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Creating Accessible Web Sites Tutorial
 

Hot Topic: Hot Spots (Working with Image Maps)

One of the most debated and most misunderstood accessibility techniques has to do with image maps. The Web Accessibility Initiative (WAI) suggests that designers use client-side image maps instead of server-side.** Most people misunderstand this WAI recommendation as a requirement; we read this as a suggestion and have adopted a different method for dealing with image maps that we believe is more effective. The most widely spread suggestion for image maps is that an alt tag be assigned to each hot spot in the image map. This is a very generous gesture but about like giving a pair of reading glasses to a blind person. Most screen readers don't even pick up the alt tags for the hot spots; they only read the alt tag for the large image. The following big hole of a graphic is an excellent example of one designer's good intentions gone awry. Yes, we know it's missing. The same frustration you feel from this big hole of something missing on this page is the same frustration blind users feel when they hit an image map that's not been treated properly.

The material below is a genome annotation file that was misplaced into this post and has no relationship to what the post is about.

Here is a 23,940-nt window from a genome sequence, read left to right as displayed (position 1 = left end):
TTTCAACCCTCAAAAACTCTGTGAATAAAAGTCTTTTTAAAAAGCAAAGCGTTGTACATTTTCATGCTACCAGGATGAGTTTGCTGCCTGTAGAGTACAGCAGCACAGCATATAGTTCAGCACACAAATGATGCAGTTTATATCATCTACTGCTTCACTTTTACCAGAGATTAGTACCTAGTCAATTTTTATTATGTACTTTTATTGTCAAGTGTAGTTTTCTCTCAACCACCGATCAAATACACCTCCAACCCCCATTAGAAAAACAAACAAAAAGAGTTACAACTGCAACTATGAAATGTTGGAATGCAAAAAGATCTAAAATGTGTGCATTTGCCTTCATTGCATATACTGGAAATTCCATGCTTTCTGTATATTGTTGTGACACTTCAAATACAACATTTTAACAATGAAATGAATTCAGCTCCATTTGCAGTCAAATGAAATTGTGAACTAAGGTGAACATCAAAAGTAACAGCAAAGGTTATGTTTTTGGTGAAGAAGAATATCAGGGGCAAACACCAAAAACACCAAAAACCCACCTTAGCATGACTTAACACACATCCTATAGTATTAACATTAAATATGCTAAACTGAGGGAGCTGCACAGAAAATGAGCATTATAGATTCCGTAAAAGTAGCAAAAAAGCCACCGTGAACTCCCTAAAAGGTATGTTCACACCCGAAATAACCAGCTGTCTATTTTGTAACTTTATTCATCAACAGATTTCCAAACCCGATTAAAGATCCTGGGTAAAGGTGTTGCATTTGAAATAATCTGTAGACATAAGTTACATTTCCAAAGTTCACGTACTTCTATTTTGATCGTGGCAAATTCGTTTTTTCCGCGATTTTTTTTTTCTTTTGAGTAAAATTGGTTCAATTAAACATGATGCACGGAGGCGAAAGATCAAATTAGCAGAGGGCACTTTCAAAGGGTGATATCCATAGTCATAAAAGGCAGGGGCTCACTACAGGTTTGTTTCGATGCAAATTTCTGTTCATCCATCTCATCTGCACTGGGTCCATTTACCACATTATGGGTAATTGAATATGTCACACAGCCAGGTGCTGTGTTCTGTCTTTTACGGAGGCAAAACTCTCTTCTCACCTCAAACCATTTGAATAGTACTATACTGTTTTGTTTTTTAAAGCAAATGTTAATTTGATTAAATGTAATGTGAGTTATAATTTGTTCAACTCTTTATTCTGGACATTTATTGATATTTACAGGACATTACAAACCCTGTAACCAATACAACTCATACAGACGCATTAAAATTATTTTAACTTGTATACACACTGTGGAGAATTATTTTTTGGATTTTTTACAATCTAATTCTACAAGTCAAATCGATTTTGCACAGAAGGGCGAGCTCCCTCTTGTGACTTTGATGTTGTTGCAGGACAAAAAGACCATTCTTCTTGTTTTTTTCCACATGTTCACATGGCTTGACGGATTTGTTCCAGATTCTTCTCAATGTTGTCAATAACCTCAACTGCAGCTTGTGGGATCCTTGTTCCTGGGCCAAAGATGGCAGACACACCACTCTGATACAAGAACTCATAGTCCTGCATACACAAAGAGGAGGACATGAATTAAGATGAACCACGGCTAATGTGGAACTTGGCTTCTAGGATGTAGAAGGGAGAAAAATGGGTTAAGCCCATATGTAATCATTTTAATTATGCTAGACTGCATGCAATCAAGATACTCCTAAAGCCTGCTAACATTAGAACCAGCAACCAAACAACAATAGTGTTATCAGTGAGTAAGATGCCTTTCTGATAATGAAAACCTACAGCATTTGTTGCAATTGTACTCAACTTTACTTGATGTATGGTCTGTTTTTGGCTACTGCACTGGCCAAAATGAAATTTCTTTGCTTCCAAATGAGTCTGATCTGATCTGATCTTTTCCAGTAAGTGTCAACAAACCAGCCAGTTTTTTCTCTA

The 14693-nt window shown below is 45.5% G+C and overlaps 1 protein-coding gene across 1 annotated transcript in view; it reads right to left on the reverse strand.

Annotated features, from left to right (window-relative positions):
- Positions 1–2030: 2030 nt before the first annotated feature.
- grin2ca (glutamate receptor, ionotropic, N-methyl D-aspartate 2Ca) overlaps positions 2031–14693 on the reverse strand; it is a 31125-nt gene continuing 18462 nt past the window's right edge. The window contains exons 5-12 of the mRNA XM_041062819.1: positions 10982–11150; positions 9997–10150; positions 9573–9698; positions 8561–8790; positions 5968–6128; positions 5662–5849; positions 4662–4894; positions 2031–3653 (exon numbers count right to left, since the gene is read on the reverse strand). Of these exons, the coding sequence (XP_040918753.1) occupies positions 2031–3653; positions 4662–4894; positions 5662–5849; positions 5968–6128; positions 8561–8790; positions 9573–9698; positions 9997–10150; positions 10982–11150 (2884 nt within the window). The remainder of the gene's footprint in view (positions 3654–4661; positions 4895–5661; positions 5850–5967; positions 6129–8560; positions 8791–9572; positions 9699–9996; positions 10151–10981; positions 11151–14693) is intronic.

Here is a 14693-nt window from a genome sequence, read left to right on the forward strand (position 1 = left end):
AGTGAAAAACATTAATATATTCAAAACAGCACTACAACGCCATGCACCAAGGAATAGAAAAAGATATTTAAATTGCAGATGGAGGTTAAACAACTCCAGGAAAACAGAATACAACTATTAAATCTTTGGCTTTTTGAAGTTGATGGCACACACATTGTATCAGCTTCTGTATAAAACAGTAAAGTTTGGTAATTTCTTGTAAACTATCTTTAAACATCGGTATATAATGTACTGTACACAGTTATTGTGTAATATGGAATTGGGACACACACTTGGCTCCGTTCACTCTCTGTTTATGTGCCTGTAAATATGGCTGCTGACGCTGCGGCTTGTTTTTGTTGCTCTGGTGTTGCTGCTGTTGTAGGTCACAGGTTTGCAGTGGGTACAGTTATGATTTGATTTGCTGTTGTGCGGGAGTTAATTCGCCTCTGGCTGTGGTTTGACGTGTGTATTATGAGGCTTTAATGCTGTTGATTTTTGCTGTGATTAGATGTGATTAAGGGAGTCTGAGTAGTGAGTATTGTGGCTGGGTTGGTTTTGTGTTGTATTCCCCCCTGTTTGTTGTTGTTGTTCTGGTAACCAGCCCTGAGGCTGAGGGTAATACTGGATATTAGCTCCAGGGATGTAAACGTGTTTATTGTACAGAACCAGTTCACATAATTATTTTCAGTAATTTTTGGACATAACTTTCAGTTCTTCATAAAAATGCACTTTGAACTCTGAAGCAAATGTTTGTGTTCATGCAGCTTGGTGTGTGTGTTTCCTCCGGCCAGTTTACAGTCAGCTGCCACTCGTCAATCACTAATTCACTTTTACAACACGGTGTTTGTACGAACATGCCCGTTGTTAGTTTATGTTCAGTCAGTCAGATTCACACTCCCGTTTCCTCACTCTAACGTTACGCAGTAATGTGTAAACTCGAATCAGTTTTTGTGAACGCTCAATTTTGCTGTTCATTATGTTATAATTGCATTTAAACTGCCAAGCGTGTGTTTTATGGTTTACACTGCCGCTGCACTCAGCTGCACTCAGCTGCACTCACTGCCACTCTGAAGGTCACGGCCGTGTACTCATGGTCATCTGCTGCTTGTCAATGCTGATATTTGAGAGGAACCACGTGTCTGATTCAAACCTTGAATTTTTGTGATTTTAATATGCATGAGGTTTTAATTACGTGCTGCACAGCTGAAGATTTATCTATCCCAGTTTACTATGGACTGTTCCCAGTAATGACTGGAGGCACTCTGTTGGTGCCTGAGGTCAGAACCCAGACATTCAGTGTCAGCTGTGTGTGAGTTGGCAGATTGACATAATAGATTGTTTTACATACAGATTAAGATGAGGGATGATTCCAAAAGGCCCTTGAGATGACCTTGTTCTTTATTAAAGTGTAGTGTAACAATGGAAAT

Go to Special Education Go to Professional Psychology Go to the School for the Study of Teaching and Teacher Education Go to Educational Leadership and Policy Studies Go to Educational Psychology Go to Educational Technology Go to Applied Statistics and Research Methods We know the graphic doesn't appear - how does it feel to look at a big hole in the page?

 

 

 

*In the Map to the Left, the yellow tabs take you to the destination of your choice.

Yes, that is an image map with the graphic missing, but the code is still in place. There are hot spots defined within that big blank area. Go ahead - move your mouse around inside the empty box and watch for the little hand to appear. Notice that there are even alt tags applied to the hot spots you can find (you'll see these appear on a PC). Now just think - your initial encounter with this graphic is exactly what a blind user's would be: absolutely no knowledge of what this graphic is except for the main alt tag. As frustrating as this graphic is for you the sigthed user, you still have a distinct advantage over the visually impaired user: you can roll your mouse around and see that there are places to click (even though you had to have prompting). A visually impaired user would have no prompting whatsoever and would be stopped cold by this graphic in his or her cyberspace journey (not even the direction to go "left" in the text next to the graphic is of any help).

** In client-side image maps, the hot spots and their definitions are loaded in a user's browser and therefore readable by screen reading software (so many think), whereas with server-side image maps the hot spot definitions reside on the server and therefore cannot be read by a screen reader.

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